"Let books be your dining table, / And you shall be full of delights. / Let them be your
And you shall sleep restful nights" (St. Ephraim the Syrian).

Wednesday, September 9, 2020

Eastern Christian Converts to Islam

One of the tasks I face with my students when looking at the history of Orthodox-Muslim encounters is to help them grasp the idea that one can belong more or less simultaneously to two seemingly divergent communities, and this is not necessarily experienced as "schizophrenic" in the pejorative sense. There is often a degree of overlap in multiple "identities" that some today find difficult to fathom. And the movement between communities is not simple, either, as though invasion at once begins a massive reversal rather than a long, drawn-out process.

All these phenomena are addressed in a new book: Conversion to Islam in the Premodern Age: A Sourcebook First Edition, eds., Nimrod Hurvitz, Christian C. Sahner, Uriel Simonsohn, and Luke Yarbrough (University of California Press, 2020, 366pp.).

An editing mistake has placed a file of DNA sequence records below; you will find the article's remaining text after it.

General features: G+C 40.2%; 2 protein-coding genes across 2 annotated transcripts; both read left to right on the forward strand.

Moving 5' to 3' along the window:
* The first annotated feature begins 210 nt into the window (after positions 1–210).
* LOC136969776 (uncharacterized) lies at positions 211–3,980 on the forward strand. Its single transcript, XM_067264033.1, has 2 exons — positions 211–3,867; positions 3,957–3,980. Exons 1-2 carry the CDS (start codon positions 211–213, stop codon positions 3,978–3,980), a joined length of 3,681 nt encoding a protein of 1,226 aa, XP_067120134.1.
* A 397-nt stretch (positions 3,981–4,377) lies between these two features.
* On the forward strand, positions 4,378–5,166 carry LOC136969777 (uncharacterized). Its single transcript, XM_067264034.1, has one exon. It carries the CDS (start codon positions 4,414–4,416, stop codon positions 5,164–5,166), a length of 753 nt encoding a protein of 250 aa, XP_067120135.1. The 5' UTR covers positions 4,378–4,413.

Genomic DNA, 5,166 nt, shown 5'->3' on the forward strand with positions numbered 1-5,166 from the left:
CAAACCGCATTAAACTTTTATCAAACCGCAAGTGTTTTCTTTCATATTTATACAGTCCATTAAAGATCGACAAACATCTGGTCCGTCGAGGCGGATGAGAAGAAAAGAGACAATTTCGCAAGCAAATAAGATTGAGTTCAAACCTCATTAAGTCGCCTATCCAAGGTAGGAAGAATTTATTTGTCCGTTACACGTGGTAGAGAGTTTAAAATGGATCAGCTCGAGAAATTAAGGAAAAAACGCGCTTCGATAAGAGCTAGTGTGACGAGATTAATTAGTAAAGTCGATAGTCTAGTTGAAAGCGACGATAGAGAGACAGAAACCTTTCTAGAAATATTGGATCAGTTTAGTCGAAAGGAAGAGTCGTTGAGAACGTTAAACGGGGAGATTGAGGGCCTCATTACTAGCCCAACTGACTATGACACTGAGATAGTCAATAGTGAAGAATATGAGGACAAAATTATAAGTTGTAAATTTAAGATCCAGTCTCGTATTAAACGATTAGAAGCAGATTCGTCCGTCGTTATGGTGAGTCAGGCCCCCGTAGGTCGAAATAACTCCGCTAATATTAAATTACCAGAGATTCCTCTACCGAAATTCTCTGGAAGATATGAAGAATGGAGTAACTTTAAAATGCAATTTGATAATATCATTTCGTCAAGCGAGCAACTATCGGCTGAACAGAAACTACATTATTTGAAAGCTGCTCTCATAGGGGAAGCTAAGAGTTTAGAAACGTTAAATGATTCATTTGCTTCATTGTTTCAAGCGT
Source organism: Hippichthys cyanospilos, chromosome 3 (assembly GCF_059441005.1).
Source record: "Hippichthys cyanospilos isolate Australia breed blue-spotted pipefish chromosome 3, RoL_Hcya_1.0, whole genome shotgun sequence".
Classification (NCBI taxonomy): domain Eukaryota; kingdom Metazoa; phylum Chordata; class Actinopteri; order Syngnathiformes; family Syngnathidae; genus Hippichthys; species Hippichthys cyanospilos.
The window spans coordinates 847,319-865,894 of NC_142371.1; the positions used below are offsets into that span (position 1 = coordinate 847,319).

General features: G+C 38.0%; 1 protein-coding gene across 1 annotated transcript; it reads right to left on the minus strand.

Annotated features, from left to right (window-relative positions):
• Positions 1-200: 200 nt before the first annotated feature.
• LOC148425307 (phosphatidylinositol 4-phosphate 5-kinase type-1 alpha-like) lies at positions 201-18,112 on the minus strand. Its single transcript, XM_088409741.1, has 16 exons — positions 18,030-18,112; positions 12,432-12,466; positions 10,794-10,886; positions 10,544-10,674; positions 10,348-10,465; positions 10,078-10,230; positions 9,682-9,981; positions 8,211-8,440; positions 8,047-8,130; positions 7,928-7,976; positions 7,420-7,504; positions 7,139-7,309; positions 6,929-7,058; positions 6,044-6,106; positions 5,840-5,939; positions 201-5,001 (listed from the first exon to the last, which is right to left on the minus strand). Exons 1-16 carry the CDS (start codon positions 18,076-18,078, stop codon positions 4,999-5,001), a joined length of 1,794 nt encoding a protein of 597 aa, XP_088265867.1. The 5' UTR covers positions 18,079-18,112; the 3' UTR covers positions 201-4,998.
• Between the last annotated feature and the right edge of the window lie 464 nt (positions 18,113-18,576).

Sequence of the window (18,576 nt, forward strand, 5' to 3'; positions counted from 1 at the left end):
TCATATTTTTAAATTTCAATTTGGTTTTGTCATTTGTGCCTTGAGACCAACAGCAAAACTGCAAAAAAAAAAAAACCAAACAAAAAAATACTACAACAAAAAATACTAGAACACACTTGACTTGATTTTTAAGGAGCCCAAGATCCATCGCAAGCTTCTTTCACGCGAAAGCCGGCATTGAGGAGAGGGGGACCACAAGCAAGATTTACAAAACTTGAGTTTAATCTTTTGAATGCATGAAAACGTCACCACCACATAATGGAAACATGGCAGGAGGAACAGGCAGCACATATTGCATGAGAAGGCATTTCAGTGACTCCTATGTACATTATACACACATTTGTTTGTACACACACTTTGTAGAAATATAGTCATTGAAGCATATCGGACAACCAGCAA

About this book, the publisher tells us this:
Conversion to Islam is a phenomenon of immense significance in human history. At the outset of Islamic rule in the seventh century, Muslims constituted a tiny minority in most areas under their control. But by the beginning of the modern period, they formed the majority in most territories from North Africa to Southeast Asia. Across such diverse lands, peoples, and time periods, conversion was a complex, varied phenomenon. Converts lived in a world of overlapping and competing religious, cultural, social, and familial affiliations, and the effects of turning to Islam played out in every aspect of life. Conversion therefore provides a critical lens for world history, magnifying the constantly evolving array of beliefs, practices, and outlooks that constitute Islam around the globe. This groundbreaking collection of texts, translated from sources in a dozen languages from the seventh to the eighteenth centuries, presents the historical process of conversion to Islam in all its variety and unruly detail, through the eyes of both Muslim and non-Muslim observers.

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